Crime

Attempted child rape. Mail theft. Stolen credit cards. This ‘Net Nanny’ suspect has 5 active cases

The charges for unrelated crimes keep piling up against a Pasco man arrested in a July 2017 online child sex sting in the Tri-Cities.

Lucas F. Beach, 40, has yet to go to trial on three sex crimes from the “Net Nanny Operation.”

He was arrested one week ago on a $200,000 warrant after missing a court hearing on the older case, and remains locked up in the Benton County jail. He previously had been out on $50,000 bond.

Now, Beach has two separate cases in Benton County Superior Court for first-degree identity theft.

In both, he allegedly used stolen credit cards to charge up thousands of dollars in fraudulent purchases, including a Valentine’s Day 2018 shopping spree at a jewelry store and other Tri-Cities retailers.

Beach has five active felony cases in the Tri-Cities dating to May 25, 2017. He has pleaded innocent to all of them.

Cards stolen from mailbox

It appears from court documents that there may be a connection between the identity thefts in Benton County and a case Beach has in Franklin County for mailbox theft.

The most recent victim reported that two credit cards, which were stolen from her mailbox, were used multiple times Feb. 23 at the Richland Walmart and Smoke City For Less in Richland.

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Residents of a Pasco neighborhood reported finding the passenger of a truck reaching into mailboxes on Dec. 24 and driving off with their mail. Lacey Police Department Courtesy

Documents show one of the cards had two charges for $933 and one for $730, all at Walmart. A card also was used at the smoke shop for $239.

A Richland police officer went to both businesses later that day and learned all of the transactions were by the same man and were captured on surveillance video, court documents said.

Beach was identified as the suspect, documents said. That case was filed March 11.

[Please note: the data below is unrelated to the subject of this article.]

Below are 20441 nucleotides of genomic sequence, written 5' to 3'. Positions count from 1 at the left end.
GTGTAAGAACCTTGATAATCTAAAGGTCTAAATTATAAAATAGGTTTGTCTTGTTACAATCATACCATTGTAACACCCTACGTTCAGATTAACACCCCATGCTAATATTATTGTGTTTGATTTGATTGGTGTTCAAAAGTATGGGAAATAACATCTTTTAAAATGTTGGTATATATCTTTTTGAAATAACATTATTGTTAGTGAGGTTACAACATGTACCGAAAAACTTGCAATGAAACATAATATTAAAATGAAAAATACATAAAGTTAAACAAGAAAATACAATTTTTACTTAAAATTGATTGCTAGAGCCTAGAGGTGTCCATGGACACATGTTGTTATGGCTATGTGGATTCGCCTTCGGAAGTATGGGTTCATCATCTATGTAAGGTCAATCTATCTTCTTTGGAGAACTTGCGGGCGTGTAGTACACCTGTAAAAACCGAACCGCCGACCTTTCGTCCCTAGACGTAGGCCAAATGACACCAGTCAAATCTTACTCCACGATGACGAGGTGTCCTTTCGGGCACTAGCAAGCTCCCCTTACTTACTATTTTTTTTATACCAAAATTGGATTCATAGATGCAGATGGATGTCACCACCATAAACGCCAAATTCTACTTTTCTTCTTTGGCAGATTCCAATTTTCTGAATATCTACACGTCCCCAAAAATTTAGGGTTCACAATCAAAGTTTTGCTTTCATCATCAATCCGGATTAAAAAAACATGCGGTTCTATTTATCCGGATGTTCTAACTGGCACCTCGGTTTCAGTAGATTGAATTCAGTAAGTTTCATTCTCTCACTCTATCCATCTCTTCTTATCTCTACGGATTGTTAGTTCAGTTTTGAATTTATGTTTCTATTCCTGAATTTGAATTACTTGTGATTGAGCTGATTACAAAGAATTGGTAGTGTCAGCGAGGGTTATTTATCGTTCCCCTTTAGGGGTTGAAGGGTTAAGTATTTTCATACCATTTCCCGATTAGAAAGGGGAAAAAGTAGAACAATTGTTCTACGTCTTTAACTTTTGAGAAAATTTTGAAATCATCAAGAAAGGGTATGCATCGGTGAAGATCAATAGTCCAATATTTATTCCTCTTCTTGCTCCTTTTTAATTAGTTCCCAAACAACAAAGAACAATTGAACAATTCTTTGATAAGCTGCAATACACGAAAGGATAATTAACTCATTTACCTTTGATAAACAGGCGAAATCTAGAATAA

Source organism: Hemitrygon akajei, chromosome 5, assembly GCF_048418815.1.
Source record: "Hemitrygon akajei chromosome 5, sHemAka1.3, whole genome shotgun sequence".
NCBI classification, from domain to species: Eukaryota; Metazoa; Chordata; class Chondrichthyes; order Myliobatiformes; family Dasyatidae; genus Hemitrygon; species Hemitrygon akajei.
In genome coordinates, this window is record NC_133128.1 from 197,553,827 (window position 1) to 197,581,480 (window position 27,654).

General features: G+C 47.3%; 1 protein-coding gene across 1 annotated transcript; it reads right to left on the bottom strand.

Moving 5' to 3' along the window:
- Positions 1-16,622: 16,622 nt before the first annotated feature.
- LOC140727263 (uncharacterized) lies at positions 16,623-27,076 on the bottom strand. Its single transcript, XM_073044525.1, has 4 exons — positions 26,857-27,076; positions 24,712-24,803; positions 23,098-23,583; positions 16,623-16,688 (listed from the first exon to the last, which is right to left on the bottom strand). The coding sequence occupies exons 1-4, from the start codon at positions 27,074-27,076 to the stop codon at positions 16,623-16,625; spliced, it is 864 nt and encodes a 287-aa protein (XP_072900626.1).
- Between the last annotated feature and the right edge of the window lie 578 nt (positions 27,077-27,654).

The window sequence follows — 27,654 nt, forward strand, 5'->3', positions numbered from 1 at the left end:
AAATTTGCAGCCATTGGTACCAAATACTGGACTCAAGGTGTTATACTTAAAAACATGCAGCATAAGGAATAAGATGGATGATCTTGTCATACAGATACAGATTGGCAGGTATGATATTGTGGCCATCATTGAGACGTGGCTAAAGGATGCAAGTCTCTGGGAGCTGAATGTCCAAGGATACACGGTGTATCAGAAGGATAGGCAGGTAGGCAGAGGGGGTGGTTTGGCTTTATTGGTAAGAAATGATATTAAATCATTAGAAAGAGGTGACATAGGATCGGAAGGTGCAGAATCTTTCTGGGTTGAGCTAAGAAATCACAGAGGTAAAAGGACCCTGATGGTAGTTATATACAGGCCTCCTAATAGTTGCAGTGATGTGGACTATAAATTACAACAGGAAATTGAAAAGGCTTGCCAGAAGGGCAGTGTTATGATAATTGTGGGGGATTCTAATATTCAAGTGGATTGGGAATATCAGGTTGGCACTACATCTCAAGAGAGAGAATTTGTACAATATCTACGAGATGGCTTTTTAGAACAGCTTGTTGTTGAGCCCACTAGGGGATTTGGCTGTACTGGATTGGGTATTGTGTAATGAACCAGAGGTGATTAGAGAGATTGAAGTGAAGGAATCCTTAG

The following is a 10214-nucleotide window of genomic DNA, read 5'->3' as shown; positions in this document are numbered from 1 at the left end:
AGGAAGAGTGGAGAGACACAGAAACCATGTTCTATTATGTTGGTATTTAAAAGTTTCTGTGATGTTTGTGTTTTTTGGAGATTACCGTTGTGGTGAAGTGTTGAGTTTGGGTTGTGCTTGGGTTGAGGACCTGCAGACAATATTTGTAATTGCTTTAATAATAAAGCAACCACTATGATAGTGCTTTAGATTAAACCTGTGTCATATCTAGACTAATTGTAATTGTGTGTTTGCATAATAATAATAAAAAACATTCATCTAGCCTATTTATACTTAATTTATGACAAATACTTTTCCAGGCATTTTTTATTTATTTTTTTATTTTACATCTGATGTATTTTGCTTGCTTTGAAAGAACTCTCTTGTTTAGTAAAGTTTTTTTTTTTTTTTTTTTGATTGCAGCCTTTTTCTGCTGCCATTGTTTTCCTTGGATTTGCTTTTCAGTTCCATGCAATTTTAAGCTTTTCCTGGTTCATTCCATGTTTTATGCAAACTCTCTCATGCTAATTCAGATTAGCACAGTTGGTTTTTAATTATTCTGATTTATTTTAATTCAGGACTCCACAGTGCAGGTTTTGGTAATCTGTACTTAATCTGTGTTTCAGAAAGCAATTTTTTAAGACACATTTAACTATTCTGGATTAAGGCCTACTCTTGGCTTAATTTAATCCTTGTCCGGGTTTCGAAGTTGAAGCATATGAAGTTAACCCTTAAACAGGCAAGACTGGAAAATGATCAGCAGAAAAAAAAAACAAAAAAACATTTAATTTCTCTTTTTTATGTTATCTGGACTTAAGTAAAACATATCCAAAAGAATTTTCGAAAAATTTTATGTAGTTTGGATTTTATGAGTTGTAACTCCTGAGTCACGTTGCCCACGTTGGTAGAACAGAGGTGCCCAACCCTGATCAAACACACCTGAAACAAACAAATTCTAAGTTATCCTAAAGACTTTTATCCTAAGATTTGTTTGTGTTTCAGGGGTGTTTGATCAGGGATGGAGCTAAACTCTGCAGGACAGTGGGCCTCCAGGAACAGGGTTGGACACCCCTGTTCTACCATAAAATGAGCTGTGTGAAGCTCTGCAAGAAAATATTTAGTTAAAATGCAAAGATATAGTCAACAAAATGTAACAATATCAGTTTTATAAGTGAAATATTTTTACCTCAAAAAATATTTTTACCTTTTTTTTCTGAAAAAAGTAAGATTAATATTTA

Valentine’s Day shopping spree

The other identity theft case, filed in January, involves about $4,000 in charges on Feb. 14, 2018.

That card’s owner called Kennewick police when he discovered the fraudulent purchases. They included $217 at Zales, $268 at Vans, and $467 and $1,159 at Target, court documents show.

The owner also found a separate charge at the Richland Target and reported that to Richland police. He told investigators that Beach did not have permission to possess his credit card or to use it, documents said.

Neighbors report mail theft

In Franklin County Superior Court, Beach was charged this January for allegedly driving a truck Dec. 24 while his female passenger leaned out the window and took mail from mailboxes.

Neighbors saw them in the act, and one person tried to follow them while another later picked Beach from a photo lineup of six men, according to court documents.

Sheriff’s deputies could not determine how much mail was taken, but they also got security camera footage from nearby homes to help identify the suspect vehicle, documents said.

Beach also is charged with two counts of third-degree assault for fighting with two Pasco police officers, trying to remove a pistol from an officer’s belt and spitting blood on two officers when they tried to arrest him on a warrant for a probation violation, court documents said.

3 ‘Net Nanny’ charges

That was in May 2017, six weeks before Beach was one of 26 men picked up in an operation targeting would-be perpetrators looking for sex with minors through online advertisements.

In conversations with an undercover detective, Beach claimed he wanted to have sex with a teen girl and her friend. He later told police he planned to tell the runaway to go back home, documents said.

He is charged with attempted second-degree rape of a child, commercial sex abuse of a minor and communicating with a minor for immoral purposes.

In addition to $200,000 on the child sex case, Beach has $35,000 bail on the new identity theft case and $50,000 on the older one. He also now has no-bail holds ordered this past week in the Franklin County cases.

Kristin M. Kraemer covers the judicial system and crime issues for the Tri-City Herald. She has been a journalist for more than 20 years in Washington and California.
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